EMC knows that Vspex Blue needs to be able to attract SMB customers not just in terms of features, but also in terms of pricing. “This is a very price-sensitive segment,” he acknowledged.
As part of its efforts to keep prices competitive, EMC has changed its processes. For most products, whenever a customer wants to place an order, it will go through a reseller, and the order will be passed on to a distributor and subsequently, EMC, which will then liaise with the original equipment manufacturer.
However, for Vspex Blue, EMC’s distributor can deal with the manufacturer directly – in this case, Foxconn Technology Group.
“Everything, from the engineering to the shipment, is all done by the distributor (Avnet). The distributor will also decide on the pricing! EMC doesn’t really get involved in it,” said Cheam.
“Why are we doing it this way? To keep the cost low. The moment EMC comes in, it is no longer low- cost. This has to be driven by our partners," said Cheam.
“This is revolutionary. No one has done this. Even the most partner-centric organisation will still require the partner to buy the product from the principal before the principal goes to the manufacturer,” he added.
So, what is EMC’s role in the Vspex Blue chain?
“We provide the architecture specification, the software licences, the support and post-sales support,” said Cheam.
Cannibalisation and customer responses
Cheam admitted that the Vspex Blue (pic above) has the potential for cannibalisation, as customers may opt for the competitively-priced Vspex Blue instead of EMC’s pricier flagship products.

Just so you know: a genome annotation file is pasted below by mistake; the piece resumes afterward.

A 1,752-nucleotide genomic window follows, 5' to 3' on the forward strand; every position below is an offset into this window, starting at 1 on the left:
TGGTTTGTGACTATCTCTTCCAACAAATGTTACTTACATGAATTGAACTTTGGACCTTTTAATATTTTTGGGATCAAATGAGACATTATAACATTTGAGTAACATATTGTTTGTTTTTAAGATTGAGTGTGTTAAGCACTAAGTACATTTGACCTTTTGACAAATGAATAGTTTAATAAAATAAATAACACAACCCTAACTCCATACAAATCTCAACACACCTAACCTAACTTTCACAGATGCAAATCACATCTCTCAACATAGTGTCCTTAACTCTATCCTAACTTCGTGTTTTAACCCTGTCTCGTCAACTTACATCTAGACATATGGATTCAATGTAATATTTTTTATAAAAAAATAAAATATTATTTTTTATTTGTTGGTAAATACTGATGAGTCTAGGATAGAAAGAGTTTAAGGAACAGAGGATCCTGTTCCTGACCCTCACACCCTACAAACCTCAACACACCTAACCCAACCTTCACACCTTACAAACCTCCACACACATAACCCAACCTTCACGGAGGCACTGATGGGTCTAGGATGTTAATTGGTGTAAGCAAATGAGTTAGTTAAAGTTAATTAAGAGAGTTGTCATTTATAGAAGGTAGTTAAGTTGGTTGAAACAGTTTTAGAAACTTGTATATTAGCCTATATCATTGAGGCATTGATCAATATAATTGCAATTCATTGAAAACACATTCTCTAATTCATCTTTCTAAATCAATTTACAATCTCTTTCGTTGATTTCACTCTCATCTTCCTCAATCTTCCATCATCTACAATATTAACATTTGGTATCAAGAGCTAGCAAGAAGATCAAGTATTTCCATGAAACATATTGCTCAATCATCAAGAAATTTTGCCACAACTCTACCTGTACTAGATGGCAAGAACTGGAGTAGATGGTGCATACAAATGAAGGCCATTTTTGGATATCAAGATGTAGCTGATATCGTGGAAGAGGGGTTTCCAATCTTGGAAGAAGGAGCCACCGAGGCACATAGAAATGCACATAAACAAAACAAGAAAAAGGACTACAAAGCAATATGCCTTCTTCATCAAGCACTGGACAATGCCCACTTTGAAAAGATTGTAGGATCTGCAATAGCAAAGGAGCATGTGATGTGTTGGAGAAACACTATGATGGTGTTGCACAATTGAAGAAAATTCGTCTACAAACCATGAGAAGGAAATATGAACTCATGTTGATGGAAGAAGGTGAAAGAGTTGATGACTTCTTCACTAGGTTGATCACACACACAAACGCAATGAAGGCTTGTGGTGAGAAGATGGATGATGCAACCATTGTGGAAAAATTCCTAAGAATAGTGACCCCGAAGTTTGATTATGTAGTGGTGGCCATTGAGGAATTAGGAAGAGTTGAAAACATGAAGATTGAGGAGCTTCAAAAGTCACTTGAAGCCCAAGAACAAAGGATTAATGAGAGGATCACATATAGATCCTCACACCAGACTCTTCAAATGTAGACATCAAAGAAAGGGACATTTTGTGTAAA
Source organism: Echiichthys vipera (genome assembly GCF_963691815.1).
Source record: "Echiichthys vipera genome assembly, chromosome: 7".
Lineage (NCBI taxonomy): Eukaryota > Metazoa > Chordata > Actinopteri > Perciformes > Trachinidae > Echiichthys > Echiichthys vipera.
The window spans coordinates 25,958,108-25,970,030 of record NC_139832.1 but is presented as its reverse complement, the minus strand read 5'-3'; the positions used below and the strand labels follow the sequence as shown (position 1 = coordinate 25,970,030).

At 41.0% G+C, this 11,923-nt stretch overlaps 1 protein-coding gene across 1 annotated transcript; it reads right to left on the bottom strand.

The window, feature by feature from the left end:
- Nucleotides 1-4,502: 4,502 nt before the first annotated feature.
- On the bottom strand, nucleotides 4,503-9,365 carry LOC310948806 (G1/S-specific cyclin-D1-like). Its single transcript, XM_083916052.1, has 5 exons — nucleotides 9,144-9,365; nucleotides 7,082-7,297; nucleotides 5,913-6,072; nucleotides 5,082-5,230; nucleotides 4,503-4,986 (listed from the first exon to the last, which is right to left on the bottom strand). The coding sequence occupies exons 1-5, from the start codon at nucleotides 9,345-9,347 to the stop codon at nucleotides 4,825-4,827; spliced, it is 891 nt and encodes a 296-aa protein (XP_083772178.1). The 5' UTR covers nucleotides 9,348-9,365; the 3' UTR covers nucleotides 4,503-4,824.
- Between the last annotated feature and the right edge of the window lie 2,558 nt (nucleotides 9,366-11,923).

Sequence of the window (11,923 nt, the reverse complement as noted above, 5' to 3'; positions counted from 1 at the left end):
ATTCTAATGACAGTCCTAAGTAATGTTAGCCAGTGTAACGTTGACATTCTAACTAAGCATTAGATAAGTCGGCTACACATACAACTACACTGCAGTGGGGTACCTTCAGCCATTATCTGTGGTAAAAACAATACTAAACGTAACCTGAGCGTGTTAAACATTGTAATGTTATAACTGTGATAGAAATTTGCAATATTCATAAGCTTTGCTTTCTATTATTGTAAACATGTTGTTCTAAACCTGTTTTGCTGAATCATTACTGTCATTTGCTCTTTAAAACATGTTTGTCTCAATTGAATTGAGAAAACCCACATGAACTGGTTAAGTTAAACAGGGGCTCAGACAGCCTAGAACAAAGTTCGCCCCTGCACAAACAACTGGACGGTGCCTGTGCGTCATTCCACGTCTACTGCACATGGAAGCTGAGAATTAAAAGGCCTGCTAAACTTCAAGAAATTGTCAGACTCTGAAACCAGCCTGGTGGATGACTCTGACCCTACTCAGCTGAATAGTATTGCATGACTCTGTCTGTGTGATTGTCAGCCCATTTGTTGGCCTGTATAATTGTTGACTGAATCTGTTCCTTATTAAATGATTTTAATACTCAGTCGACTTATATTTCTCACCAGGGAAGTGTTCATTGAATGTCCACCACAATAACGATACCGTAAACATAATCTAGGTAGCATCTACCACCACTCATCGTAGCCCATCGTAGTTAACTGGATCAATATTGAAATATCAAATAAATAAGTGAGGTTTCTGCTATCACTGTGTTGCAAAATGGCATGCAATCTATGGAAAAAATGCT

But because it is mainly being targeted at a segment that EMC previously did not really focus on, he said he believes the cannibalisation effect would be minimal.
“Overall, I believe it will benefit the company more than hurt it,” he said, claiming the response for Vspex Blue has been “very positive.”
“There is a lot of excitement, not just in Malaysia, but also in the region,” he declared.
Cheam also said that Avnet, EMC’s main distributor in South-East Asia, is ready to grow this market.
“Avnet is all geared up. Its people have been trained … and they are now targeting some customers already,” he said.
Cheam said that banks and financial institutions are also seeing the benefits of Vspex Blue in terms of security and the cloud. Buying storage from PC vendors means it would be difficult for them to manage security.
He also sees Vspex Blue as having synergies with EMC’s other products like Vblock, where Vblock can be installed in the headquarters, while Vspex Blue can be installed in various branch offices.
“Also, it is very simple to [deploy]. If you are using one Vspex Blue and want to add another one, all you need to do is just press a button and the network will be automatically connected, and the files will be evenly spread out automatically,” Cheam said.